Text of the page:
Can this Peter Parker in High School book recapture Spider-man charm or is it plagued by the old Parker luck?
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Graham: Peter Parker goes back to school. Find out more as we take a look at Spidey, Volume 1: First Day, straight ahead.
Announcer: Welcome to the Classy Comics podcast where we search for the best comics in the universe. From Boise Idaho, here is your host Adam Graham.
Graham: Spidey was a series from 2015 that offered some promise for fans weary of One More Day and just the general massive continuity of the Spider-Man series or was just nostalgic for the days with Peter Parker in high school, Spidey would fit the bill. I thought it might be something like Untold Tales of Spider-Man. This was a series from the 1990s that told tales from Spider-Man’s early days back in the 1960s and these were stories that were drawn in that style and intended to be slotted right in to the original continuity but what I found was that Spidey is actually set in the current day. It’s not set in the current timeline of the Marvel Universe as Peter Parker is in high school in current day. So, it’s out of continuity but we’ll go ahead and take a look at the issues.
Issue one opens with Spidey battling a young woman in a bunny outfit who’s robbing a bank. Now, I’m not aware of her actually being a marvel supervillain. It just looks like she decided to rob a bank while dressed as a bunny maybe hoping that with so many super villains running around New York City that it would just be assumed by the people the bank well we better do what she says because she probably has powers of some sort but Spiderman’s able to dispatch her even though she does throw a punch at him, a rabbit punch I guess, and Spidey makes some puns such as telling her what’s up doc and says silly rabbit bank robberies are for felons, which I thought was kind of funny if a bit groan inducing.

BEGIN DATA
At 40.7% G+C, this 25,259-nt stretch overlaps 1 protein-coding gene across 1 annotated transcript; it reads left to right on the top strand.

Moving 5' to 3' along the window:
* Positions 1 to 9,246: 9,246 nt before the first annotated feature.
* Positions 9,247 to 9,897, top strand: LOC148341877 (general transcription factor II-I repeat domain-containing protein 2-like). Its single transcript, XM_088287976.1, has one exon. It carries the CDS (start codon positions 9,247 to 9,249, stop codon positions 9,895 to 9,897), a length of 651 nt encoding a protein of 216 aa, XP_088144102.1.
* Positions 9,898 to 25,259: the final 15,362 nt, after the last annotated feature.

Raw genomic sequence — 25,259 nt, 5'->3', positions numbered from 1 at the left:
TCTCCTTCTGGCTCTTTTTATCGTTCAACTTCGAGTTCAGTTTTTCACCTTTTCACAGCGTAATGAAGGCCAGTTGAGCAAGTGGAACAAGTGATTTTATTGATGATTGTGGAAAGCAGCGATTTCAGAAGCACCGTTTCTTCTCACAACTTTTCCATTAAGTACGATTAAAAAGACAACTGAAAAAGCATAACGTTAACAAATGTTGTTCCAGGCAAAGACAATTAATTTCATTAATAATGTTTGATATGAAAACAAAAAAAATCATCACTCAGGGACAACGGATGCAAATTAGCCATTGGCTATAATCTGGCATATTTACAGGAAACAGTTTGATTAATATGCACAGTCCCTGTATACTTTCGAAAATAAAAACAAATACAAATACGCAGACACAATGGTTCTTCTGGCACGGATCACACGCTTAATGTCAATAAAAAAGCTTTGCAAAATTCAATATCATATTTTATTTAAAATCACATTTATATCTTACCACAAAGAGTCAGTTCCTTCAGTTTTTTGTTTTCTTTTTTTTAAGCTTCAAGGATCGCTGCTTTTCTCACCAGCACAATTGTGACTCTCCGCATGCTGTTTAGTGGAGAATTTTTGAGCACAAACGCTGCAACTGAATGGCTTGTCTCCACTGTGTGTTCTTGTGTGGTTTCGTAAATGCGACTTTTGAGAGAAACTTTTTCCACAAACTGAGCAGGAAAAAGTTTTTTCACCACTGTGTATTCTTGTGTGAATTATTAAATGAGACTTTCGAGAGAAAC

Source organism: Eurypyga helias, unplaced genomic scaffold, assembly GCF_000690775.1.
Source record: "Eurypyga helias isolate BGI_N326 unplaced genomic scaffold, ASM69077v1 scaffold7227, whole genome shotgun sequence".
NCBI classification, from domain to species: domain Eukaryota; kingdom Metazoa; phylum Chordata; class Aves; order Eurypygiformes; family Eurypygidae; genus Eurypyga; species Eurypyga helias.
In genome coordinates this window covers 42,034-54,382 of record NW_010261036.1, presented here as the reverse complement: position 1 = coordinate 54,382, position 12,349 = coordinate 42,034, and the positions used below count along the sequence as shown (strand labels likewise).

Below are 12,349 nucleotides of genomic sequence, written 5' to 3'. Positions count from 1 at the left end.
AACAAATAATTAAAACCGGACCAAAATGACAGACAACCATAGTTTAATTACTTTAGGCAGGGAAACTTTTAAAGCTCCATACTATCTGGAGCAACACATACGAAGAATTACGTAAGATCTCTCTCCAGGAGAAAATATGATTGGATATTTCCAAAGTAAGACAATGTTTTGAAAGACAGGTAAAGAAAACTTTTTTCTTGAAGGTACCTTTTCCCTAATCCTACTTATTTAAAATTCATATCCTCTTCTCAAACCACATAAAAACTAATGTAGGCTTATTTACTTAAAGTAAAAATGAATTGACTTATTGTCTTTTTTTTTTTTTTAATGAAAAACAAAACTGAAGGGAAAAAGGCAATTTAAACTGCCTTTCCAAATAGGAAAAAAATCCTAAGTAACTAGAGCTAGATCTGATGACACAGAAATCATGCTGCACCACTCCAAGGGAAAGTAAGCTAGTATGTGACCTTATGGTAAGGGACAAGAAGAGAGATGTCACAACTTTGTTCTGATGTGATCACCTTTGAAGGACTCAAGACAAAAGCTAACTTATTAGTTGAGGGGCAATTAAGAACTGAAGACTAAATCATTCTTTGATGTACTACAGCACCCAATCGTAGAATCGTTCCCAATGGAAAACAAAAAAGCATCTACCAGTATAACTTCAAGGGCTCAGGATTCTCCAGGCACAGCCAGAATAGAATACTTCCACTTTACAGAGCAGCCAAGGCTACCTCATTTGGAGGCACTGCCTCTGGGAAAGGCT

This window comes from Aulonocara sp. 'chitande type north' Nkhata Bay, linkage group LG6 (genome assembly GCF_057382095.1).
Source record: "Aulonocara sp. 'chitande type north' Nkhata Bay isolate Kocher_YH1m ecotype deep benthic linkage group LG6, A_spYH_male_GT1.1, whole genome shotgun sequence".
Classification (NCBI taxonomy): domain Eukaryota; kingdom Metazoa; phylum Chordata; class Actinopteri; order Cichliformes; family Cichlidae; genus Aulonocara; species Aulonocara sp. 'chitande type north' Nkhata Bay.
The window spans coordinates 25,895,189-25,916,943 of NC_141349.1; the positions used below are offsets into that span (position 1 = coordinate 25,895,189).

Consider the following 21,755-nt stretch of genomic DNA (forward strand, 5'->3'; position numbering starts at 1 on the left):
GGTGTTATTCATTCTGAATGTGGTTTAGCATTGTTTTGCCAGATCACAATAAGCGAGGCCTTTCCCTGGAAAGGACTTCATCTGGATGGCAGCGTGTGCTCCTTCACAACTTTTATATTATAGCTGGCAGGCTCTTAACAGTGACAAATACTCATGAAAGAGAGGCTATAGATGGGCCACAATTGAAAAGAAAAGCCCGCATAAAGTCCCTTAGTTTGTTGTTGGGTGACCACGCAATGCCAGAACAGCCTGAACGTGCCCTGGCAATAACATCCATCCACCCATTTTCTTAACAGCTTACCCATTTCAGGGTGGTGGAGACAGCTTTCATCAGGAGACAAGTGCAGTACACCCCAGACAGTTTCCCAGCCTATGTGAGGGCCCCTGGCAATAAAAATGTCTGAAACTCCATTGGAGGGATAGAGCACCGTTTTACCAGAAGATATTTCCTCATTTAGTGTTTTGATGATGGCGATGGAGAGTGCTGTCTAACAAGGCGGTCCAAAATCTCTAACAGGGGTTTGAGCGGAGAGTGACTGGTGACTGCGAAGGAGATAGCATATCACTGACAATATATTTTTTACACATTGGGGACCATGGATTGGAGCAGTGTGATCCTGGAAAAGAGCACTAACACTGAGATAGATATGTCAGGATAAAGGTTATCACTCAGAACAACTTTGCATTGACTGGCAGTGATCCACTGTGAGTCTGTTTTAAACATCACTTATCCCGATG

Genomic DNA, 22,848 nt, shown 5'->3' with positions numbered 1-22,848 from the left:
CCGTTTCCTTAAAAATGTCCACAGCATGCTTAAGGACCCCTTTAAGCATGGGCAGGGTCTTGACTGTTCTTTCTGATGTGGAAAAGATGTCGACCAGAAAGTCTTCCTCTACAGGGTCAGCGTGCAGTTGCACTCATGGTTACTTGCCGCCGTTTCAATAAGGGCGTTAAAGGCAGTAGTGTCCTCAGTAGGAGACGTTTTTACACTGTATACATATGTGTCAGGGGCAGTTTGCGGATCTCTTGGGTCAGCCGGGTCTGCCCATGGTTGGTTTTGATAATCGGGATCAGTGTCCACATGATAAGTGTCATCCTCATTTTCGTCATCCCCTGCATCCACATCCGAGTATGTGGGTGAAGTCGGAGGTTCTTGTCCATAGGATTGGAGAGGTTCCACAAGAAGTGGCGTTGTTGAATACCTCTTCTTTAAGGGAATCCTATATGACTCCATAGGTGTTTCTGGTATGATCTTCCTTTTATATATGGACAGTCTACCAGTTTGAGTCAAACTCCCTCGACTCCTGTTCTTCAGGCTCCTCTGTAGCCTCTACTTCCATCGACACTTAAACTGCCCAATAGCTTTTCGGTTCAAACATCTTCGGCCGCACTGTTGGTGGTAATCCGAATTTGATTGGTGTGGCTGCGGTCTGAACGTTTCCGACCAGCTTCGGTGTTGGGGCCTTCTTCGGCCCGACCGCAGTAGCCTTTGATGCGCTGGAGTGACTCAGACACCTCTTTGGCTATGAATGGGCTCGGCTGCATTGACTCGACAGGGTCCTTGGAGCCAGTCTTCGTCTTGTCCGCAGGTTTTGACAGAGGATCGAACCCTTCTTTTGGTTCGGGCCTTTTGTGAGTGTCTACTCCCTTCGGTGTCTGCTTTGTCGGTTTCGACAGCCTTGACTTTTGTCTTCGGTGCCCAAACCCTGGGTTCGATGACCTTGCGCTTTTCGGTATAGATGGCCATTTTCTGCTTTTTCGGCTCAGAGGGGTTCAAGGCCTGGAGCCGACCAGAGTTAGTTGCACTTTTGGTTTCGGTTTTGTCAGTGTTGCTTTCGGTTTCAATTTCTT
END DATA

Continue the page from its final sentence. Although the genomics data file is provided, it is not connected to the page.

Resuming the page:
At high school Peter is struggling in history. However, his teacher arranges for him to get tutored by Gwen Stacy, who will be tutored by Peter in science so that she can do better in that subject. It’s a good mutual exchange. However, his efforts to get to Gwen are interrupted by Flash Thompson who does general bullying of him until Gwen punches Flash in the face and knocks him to the ground saying to Peter that I can’t have anyone knock your brains out before I can take advantage of them and I actually have a lot of problems with this scene. Where to start. First of all this isn’t really consistent with Gwen’s character both in punching Flash and in doing so for such mercenary reasons. We don’t really get to know a whole lot about her characterization isn’t all that great in this book or, to be honest, even in Stan Lee’s original writing of Gwen Stacy. In fact, Flash continues to bully Peter and she never does anything about it the rest of the book and it has no impact on Flash or his status in the school or as a bully. So, it’s incredibly pointless, has nothing to do with who the character is. So I think I’ve ranted enough about that scene.
Then Doctor Octopus shows up when Peter’s at a lab. They fight in some sort of random quick battle with Doctor Octopus getting away and him warning that he’ll see Peter again and this issue was really not all that focused.
Issue two is quite a bit better. The book features Spidey battling Sandman and also the events that lead up to that including Peter being nervous and Aunt May telling him to be himself and he reflects that being himself actually means different things because there are different versions of himself that appear in different situations and it’s an interesting observation and I think they do a good job using it as a narrative device in the story.
Issue three focuses on the importance of balance and finds Spidey encountering the Lizard in the sewers. It’s a kind of typical Lizard story though it lacks much of the compassion for the character that various writers have shown over the years.
Issue four is Doomsday Off and it finds Spidey trying to take a day off but instead he encounters Doctor Doom trying to rob an art museum but it actually turns out to be a doombot and there are lots of doombots that seem to be siphoning power off from the city and Doctor Doom actually addresses the idea of taking a day off and insists that people like him, who are so powerful and intelligent, don’t have the luxury of days off and Spidey ask if they just had a moment but doom was just trying to distract Spidey and hits him so hard that he falls several stories but does land safely in a park and he lands near a kid who has a Spiderman mask and they talk. It’s a cute little scene and Spidey takes fresh courage and get some inspiration from knowing that someone out there actually is cheering for him and he comes back to battle Doctor Doom and figures out what Doom is actually up t. It’s are really pretty fun story.